Looking for accommodation in the area? Check out these cottages in Snowdonia, providing the perfect place to explore these hidden gems!
If you’re looking for an unusual thing to do in North Wales, why not visit the smallest house in Great Britain. Quay House is nestled among a terrace of houses on Conwy’s quayside. Measuring just 72 inches wide and 122 inches high, this national treasure has recently been refurbished and is definitely worth a visit if you’re enjoying a holiday in Conwy.
Climbing 1500m up through the Great Orme Country Park on the Great Orme Tramway is one of our favourite things to do in Llandudno. This unique tramway ride begins at Victoria Station and takes you on a journey like no other to the Great Orme’s spectacular summit.
The Great Orme Tramway is the only cable-hauled tramway on a public road in Great Britain and was first opened in 1902. The views from the top are truly stunning, reaching as far as the Isle of Man and the Lake District.
On the grounds of St Digain’s Church in Llangernyw village stands the ancient Llangernyw Yew Tree, which was already over 2,000 years old when Jesus Christ was born! In fact, it is estimated to have germinated in the Bronze Age, making it 4,000 – 5,000 years old. The tree’s significance wasn’t realised until the 1990s before it was finally made one of 50 Great British Trees by the Tree Council.
Looking for a place to stay? These Llandudno holiday cottages are a great choice for anyone visiting these unusual things to do in Llandudno.
An architectural masterpiece, the Pontcysyllte Aquaduct is truly astonishing. This amazing structure stands 126 feet high, carrying the Llangollen Canal over the River Dee. You can cross by foot, canal boat, or even on a canoe! No matter how you choose to enjoy this World Heritage Site, don’t forget your camera as there are gorgeous views from every angle. Designed by Thomas Telford, the Pontcysyllte Aquaduct is a fantastic free attraction in North Wales.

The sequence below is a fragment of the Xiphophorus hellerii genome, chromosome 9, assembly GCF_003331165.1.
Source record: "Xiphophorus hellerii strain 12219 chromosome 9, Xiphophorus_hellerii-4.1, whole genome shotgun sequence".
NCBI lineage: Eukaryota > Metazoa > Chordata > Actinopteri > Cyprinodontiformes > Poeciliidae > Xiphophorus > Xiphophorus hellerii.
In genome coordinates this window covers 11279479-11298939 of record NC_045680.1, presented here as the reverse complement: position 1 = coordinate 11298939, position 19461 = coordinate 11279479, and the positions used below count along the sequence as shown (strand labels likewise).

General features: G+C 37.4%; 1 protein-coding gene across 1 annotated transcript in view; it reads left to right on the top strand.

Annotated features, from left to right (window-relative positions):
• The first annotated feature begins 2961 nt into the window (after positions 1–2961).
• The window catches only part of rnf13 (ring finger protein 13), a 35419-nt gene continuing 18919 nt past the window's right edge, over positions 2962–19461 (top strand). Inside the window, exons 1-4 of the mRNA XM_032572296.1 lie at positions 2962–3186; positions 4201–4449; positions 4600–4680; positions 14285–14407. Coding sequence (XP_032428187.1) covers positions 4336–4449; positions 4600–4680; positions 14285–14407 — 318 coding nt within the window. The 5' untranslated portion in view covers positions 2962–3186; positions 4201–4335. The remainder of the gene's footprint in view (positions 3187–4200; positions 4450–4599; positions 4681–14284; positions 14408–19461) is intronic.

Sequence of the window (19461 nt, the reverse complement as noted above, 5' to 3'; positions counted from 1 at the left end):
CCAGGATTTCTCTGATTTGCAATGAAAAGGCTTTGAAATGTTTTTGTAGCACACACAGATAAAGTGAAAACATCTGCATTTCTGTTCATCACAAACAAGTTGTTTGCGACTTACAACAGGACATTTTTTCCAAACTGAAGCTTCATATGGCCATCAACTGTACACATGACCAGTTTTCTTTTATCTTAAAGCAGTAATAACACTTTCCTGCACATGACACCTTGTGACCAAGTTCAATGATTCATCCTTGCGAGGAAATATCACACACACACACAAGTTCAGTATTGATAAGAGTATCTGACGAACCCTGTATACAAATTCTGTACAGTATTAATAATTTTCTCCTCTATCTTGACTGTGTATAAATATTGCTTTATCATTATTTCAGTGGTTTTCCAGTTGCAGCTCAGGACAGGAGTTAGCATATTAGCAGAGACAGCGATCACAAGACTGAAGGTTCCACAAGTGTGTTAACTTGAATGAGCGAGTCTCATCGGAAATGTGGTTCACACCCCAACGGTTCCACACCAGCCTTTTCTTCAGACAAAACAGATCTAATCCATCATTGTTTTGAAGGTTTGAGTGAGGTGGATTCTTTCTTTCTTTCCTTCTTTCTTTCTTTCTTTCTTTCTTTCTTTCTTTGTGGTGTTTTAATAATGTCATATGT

Chirk Castle is home to the William Morgan Bible, the first Bible to ever be translated into Welsh. William Morgan was born in 1545, a son of John ap Morgan and Lowri, farmers and tenants of Maurice Wynn. Young William was sent off to Gwydir Castle to be educated alongside the landlord’s children.
From here, William went on to spend 10 years studying Greek and Hebrew at Cambridge. Following the request from Elizabeth I, William Morgan began the 10-year process of translating the Bible into Welsh. Only around 24 copies of the original bibles are known to have survived, one of which is proudly displayed at Chirk Castle.
We hope you enjoyed reading our collection of unusual things to do in North Wales! If you’re looking for some extra inspiration then check out these 10 things to do with kids in North Wales or our 10 favourite places to visit on the Llyn Peninsula.
Image Credits: Robin Drayton (CC BY-SA 2.0) and (Jeff Buck CC BY-SA 2.0)
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Hi, I'm Katy and I joined Sykes in February 2020.